FEMA Concedes Need for More Private-Sector Involvement in Flood Insurance
The federal government may be coming around to the idea that the private insurance market must be allowed to become more involved in providing flood insurance.
In a June 9 hearing of the U.S. Banking, Housing, and Urban Affairs Committee, Federal Emergency Management Agency administrator Craig Fugate discussed with Senators the need for increased involvement from private insurers in providing flood insurance along our nations coasts and rivers. This signifies a change from current policy, which has the federal government under the National Flood Insurance Program covering much of the nation’s flood risk.
The National Flood Insurance Program, which FEMA administers, is set to expire September 30 unless Congress reauthorizes it. The program is $18 billion in debt.
Maria Recio, a reporter for McClatchy Newspapers, covered the hearing and wrote:
“Fugate said that under the program’s current federal structure ‘it is unlikely we can reduce the $18 billion debt.’”
‘Better Shared With Private Sector’
Fugate told the committee’s Senate members he believes the federal government should stay involved, especially for low-income households, but also believes the system should become “more actuarially based.”
“I’m not opposed to the private sector buying the least risky policies,” Fugate told the committee. “We have got to have the private sector more engaged in the program.”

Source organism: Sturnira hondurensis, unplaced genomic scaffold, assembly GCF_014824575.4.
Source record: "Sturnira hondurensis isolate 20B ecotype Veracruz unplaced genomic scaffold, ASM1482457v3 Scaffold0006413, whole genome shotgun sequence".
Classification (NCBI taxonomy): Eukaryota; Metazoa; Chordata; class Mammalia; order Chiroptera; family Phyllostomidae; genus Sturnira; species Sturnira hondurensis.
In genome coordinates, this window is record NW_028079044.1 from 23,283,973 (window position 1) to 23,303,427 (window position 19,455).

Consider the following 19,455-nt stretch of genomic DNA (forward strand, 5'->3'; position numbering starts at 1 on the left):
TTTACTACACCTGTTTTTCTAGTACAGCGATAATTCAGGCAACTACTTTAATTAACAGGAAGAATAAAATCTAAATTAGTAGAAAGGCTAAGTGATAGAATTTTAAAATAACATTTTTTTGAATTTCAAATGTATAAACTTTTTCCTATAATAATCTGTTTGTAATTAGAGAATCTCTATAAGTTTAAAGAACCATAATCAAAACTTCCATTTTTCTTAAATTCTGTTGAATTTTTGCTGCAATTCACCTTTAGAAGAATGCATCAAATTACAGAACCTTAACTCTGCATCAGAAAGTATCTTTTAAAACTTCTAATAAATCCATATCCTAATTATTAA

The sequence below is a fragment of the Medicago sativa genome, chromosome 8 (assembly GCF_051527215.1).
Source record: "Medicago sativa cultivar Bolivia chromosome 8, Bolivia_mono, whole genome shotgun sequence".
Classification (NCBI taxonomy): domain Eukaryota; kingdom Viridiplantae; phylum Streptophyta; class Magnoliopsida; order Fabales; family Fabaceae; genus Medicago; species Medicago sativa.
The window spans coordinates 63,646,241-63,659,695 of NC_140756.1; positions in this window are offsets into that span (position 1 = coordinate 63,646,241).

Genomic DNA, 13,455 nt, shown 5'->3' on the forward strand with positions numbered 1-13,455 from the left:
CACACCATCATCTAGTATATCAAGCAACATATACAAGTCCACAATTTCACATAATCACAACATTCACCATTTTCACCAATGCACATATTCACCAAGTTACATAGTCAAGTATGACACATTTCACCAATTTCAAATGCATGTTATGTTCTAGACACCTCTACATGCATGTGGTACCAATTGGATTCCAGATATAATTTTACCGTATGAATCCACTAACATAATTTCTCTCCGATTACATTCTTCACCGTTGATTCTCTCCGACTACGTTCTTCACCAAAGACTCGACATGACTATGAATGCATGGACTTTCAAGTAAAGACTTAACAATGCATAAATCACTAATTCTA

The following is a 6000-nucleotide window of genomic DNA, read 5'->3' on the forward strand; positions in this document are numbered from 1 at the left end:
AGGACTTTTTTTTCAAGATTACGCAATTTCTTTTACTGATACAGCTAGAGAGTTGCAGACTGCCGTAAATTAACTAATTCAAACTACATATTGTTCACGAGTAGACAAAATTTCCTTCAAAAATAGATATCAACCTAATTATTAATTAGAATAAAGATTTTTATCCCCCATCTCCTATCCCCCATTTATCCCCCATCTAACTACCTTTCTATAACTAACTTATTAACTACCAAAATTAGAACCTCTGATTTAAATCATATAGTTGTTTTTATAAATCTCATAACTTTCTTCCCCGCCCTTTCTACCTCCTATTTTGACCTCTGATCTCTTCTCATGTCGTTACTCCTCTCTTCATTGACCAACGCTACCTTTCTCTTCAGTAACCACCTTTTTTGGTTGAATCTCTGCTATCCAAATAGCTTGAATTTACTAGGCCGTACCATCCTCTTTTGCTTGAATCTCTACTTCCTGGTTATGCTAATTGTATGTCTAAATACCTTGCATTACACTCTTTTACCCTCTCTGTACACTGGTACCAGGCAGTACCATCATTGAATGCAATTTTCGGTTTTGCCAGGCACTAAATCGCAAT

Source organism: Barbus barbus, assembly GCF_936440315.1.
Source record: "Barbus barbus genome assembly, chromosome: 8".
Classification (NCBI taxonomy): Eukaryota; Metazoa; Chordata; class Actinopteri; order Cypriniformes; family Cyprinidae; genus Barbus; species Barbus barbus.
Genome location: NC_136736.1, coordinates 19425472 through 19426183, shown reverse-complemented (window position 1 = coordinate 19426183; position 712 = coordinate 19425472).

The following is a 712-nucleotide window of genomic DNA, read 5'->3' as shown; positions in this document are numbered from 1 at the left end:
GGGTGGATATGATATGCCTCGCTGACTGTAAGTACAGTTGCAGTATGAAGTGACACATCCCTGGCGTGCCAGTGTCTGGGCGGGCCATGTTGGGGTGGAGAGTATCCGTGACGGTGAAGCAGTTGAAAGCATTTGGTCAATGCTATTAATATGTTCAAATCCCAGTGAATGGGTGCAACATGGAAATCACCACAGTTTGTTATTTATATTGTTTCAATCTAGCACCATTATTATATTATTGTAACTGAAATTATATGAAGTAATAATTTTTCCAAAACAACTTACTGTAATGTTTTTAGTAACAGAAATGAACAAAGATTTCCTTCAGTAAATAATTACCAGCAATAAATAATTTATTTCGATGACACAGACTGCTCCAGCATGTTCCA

Fear for Real Estate Market
Other legislators agreed private insurers should play a part in covering higher-risk flood areas. Others cautioned against a delay in renewing the flood insurance program, including Sen. Roger Wicker (R-MS) and Banking Committee Chairman Tim Johnson (D-SD). Wicker argued delaying reauthorization of the NFIP could hurt an already stalled real estate market.
“Another program lapse is entirely avoidable, and we should not allow that to happen,” Wicker said. Recio noted Wicker “made a strong push for his legislation, the Consumer Option for an Alternative System to Allocate Losses, to use increased data collected by NOAA during the claims process, which he argued is part of the solution to the wind versus water dispute problem that has rocked the Coast since Katrina.”
In May the Property Casualty Insurers Association of America issued a report, “True Market-Risk Rate for Flood Insurance,” which stated, “We conclude that the federal government is providing overall flood insurance at one-half the true-risk cost; specifically, in higher- risk areas, it is providing flood insurance at one-third the true-risk cost. This comports with the General Accountability Office’s (GAO) analysis which found that requiring the NFIP to build a capital surplus fund would involve a doubling or tripling of current rates.”
Matthew Glans (email@example.com) is a legislative specialist in financial services for The Heartland Institute.
“True Market-Risk Rates for Flood Insurance,” Property Casualty Insurers Association of America: http://www.firepolicy-news.org/article/30007